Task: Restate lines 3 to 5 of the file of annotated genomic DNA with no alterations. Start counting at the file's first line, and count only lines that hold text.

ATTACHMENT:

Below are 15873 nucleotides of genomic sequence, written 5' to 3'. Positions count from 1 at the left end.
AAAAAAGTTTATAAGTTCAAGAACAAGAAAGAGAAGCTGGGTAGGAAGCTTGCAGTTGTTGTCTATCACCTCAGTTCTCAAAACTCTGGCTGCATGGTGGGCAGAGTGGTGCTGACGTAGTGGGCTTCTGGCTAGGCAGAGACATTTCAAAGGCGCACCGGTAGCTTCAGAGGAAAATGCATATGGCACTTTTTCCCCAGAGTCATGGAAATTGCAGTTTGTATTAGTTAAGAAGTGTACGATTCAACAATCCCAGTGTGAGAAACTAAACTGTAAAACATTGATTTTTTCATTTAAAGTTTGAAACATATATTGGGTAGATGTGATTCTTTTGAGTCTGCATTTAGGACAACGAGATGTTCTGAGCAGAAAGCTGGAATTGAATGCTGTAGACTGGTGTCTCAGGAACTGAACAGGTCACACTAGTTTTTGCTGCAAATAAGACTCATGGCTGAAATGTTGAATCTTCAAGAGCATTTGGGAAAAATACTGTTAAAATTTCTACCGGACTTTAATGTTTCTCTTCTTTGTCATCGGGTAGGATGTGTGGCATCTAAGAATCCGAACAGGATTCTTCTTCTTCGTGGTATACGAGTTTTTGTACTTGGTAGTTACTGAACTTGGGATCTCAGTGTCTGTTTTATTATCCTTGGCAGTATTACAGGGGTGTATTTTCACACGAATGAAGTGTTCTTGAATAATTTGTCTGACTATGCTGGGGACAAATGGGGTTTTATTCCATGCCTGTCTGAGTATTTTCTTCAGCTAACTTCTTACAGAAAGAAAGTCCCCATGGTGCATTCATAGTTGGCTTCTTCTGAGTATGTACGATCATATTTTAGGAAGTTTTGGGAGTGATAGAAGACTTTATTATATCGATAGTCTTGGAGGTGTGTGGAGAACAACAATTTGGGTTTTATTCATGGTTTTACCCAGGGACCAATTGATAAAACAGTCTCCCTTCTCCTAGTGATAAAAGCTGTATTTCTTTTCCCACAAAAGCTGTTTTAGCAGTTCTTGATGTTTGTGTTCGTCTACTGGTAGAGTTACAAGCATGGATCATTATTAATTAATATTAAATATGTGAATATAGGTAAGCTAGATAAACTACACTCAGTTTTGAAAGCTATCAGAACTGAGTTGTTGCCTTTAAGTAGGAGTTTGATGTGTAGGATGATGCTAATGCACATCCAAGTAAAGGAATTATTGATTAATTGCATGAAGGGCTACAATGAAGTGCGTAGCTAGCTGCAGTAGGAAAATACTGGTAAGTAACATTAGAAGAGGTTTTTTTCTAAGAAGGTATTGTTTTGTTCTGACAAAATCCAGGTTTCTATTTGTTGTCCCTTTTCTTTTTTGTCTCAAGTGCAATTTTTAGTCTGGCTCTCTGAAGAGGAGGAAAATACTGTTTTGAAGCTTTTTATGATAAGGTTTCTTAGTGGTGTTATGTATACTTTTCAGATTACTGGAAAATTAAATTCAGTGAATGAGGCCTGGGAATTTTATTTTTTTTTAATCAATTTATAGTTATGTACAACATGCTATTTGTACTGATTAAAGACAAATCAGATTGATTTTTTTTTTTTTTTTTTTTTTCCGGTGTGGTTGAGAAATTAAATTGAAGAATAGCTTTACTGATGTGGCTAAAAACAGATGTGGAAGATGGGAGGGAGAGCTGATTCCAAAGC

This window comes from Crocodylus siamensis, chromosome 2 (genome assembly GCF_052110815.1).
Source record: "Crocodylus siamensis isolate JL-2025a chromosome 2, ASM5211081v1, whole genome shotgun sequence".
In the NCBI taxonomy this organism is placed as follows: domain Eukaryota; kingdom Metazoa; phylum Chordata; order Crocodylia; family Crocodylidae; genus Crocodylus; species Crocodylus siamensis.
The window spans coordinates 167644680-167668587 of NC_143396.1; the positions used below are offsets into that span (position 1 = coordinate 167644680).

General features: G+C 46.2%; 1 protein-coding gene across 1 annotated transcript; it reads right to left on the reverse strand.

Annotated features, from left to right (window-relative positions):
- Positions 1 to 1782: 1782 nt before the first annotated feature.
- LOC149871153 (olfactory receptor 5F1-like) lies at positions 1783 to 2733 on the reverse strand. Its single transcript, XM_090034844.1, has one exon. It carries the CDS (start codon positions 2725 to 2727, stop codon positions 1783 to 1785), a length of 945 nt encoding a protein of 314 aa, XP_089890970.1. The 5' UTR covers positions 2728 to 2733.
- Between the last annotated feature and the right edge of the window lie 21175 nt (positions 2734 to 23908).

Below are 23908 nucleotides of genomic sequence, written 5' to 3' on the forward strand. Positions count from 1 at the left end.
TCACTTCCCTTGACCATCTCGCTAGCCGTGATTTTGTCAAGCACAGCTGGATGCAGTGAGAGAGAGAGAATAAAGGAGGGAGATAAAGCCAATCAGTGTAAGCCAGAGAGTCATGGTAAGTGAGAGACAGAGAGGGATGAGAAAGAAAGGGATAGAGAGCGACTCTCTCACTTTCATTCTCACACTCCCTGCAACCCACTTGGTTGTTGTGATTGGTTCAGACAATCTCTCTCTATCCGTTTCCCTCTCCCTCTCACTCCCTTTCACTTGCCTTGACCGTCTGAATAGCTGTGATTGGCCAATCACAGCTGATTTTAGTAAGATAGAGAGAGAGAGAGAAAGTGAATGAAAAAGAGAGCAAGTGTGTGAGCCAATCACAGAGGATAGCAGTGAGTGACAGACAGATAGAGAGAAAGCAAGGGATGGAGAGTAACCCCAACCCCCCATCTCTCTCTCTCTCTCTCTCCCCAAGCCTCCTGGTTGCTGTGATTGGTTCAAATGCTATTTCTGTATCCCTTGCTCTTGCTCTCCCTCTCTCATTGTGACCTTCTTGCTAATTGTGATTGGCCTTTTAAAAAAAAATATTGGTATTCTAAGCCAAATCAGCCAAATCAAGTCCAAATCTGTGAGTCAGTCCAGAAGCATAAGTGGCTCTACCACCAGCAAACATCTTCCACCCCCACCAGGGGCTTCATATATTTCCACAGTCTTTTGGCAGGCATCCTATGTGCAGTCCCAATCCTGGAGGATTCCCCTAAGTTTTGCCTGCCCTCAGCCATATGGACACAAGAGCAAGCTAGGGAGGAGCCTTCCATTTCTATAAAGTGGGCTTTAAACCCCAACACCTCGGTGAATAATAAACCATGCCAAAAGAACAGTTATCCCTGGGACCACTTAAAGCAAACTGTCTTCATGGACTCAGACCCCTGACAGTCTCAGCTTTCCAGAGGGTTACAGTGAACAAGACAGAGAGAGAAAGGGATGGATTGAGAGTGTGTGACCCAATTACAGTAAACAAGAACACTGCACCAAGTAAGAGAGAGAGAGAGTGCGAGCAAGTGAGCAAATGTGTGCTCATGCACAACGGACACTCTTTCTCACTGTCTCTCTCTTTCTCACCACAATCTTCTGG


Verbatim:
This window comes from Crocodylus siamensis, chromosome 2 (genome assembly GCF_052110815.1).
Source record: "Crocodylus siamensis isolate JL-2025a chromosome 2, ASM5211081v1, whole genome shotgun sequence".
In the NCBI taxonomy this organism is placed as follows: domain Eukaryota; kingdom Metazoa; phylum Chordata; order Crocodylia; family Crocodylidae; genus Crocodylus; species Crocodylus siamensis.